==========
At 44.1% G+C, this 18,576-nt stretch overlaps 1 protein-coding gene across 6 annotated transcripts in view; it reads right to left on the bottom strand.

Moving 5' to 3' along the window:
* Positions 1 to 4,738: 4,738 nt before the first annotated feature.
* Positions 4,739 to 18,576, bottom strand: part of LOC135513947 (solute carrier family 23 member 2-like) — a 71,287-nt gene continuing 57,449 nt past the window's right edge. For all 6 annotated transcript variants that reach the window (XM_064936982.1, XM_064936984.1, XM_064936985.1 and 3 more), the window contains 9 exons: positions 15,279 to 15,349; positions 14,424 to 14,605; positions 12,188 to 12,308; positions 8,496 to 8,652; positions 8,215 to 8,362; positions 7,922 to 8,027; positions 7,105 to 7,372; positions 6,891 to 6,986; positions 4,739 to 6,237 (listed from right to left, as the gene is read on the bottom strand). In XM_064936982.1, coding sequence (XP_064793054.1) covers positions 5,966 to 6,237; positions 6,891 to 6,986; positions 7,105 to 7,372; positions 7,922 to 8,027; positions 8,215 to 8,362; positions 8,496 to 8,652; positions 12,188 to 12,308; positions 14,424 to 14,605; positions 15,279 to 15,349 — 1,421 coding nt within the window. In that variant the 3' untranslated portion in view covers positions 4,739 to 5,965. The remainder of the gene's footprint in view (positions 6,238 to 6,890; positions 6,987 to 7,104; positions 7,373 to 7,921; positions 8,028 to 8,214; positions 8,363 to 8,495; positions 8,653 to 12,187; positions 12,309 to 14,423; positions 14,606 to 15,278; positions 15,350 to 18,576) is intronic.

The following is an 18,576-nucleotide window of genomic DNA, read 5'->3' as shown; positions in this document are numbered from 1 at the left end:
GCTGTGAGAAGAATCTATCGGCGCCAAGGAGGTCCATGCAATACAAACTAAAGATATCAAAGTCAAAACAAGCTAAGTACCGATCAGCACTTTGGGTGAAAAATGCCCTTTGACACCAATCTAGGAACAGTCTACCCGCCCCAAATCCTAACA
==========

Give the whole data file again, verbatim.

At 44.1% G+C, this 18,576-nt stretch overlaps 1 protein-coding gene across 6 annotated transcripts in view; it reads right to left on the bottom strand.

Moving 5' to 3' along the window:
* Positions 1 to 4,738: 4,738 nt before the first annotated feature.
* Positions 4,739 to 18,576, bottom strand: part of LOC135513947 (solute carrier family 23 member 2-like) — a 71,287-nt gene continuing 57,449 nt past the window's right edge. For all 6 annotated transcript variants that reach the window (XM_064936982.1, XM_064936984.1, XM_064936985.1 and 3 more), the window contains 9 exons: positions 15,279 to 15,349; positions 14,424 to 14,605; positions 12,188 to 12,308; positions 8,496 to 8,652; positions 8,215 to 8,362; positions 7,922 to 8,027; positions 7,105 to 7,372; positions 6,891 to 6,986; positions 4,739 to 6,237 (listed from right to left, as the gene is read on the bottom strand). In XM_064936982.1, coding sequence (XP_064793054.1) covers positions 5,966 to 6,237; positions 6,891 to 6,986; positions 7,105 to 7,372; positions 7,922 to 8,027; positions 8,215 to 8,362; positions 8,496 to 8,652; positions 12,188 to 12,308; positions 14,424 to 14,605; positions 15,279 to 15,349 — 1,421 coding nt within the window. In that variant the 3' untranslated portion in view covers positions 4,739 to 5,965. The remainder of the gene's footprint in view (positions 6,238 to 6,890; positions 6,987 to 7,104; positions 7,373 to 7,921; positions 8,028 to 8,214; positions 8,363 to 8,495; positions 8,653 to 12,187; positions 12,309 to 14,423; positions 14,606 to 15,278; positions 15,350 to 18,576) is intronic.

The following is an 18,576-nucleotide window of genomic DNA, read 5'->3' as shown; positions in this document are numbered from 1 at the left end:
GCTGTGAGAAGAATCTATCGGCGCCAAGGAGGTCCATGCAATACAAACTAAAGATATCAAAGTCAAAACAAGCTAAGTACCGATCAGCACTTTGGGTGAAAAATGCCCTTTGACACCAATCTAGGAACAGTCTACCCGCCCCAAATCCTAACA